Dear Cecil: Why is “propylene glycol alginate” found in salad dressings? It sounds suspiciously similar to a famous antifreeze. Gary K., Phoenix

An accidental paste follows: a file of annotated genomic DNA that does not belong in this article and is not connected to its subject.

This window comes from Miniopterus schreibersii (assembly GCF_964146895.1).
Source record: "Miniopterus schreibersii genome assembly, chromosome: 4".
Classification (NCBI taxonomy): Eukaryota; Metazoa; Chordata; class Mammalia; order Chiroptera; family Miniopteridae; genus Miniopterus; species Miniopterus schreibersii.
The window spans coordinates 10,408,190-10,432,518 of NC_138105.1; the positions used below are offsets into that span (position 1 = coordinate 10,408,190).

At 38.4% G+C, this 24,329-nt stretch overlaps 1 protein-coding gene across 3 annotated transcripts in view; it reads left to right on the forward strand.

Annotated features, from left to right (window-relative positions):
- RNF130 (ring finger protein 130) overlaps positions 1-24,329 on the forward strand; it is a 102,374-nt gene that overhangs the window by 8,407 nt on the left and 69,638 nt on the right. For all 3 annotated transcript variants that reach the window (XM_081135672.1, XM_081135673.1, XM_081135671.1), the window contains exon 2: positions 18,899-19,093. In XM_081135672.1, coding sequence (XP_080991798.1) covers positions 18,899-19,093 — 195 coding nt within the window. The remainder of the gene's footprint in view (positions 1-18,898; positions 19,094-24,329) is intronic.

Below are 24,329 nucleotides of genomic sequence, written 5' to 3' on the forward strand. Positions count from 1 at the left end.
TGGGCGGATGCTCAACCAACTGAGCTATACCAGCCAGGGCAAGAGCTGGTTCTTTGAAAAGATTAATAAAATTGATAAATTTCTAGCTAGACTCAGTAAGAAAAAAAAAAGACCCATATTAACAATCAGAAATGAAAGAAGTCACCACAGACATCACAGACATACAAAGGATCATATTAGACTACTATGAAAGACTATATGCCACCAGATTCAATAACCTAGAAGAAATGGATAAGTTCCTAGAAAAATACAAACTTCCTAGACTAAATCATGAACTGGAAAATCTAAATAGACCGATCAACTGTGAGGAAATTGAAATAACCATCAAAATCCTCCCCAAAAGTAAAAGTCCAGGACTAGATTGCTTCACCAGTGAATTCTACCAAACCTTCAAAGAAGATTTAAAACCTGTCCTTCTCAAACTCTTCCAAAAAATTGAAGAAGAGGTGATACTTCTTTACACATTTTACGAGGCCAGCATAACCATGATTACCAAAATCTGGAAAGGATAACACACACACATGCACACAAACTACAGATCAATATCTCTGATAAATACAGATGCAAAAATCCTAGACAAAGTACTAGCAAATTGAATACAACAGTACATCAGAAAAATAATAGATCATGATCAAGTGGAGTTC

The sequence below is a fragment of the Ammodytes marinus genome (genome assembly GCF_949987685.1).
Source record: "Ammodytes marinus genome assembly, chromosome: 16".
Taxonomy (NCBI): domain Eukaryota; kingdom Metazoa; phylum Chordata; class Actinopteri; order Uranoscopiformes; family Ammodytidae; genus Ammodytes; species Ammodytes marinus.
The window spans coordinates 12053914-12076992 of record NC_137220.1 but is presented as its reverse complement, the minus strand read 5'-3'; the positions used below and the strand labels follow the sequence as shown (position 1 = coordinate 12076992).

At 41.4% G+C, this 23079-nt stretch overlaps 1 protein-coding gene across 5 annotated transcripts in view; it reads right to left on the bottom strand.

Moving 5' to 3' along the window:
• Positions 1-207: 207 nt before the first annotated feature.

Propylene glycol alginate is used as a thickener and stabilizer in such products as ice cream and candy as well as salad dressing. Originally derived from brown algae and since mixed with a few other goodies, the chemical has been used for almost a century in one form or another. It’s on the government’s GRAS (generally recognized as safe) list, but that just means it’s been around for a long time and hasn’t killed enough people to be conspicuous. As with many additives, little long-term testing has been done. PGA does not accumulate in the body, which is mildly reassuring, but there is some evidence that it inhibits the absorption of whatever nutrients happen to be in the food product it’s mixed in with. On the positive side, it also inhibits the absorption of strontium, one of the more toxic components of nuclear fallout … something to keep in mind if you ever do menu planning the day after the Big One drops.
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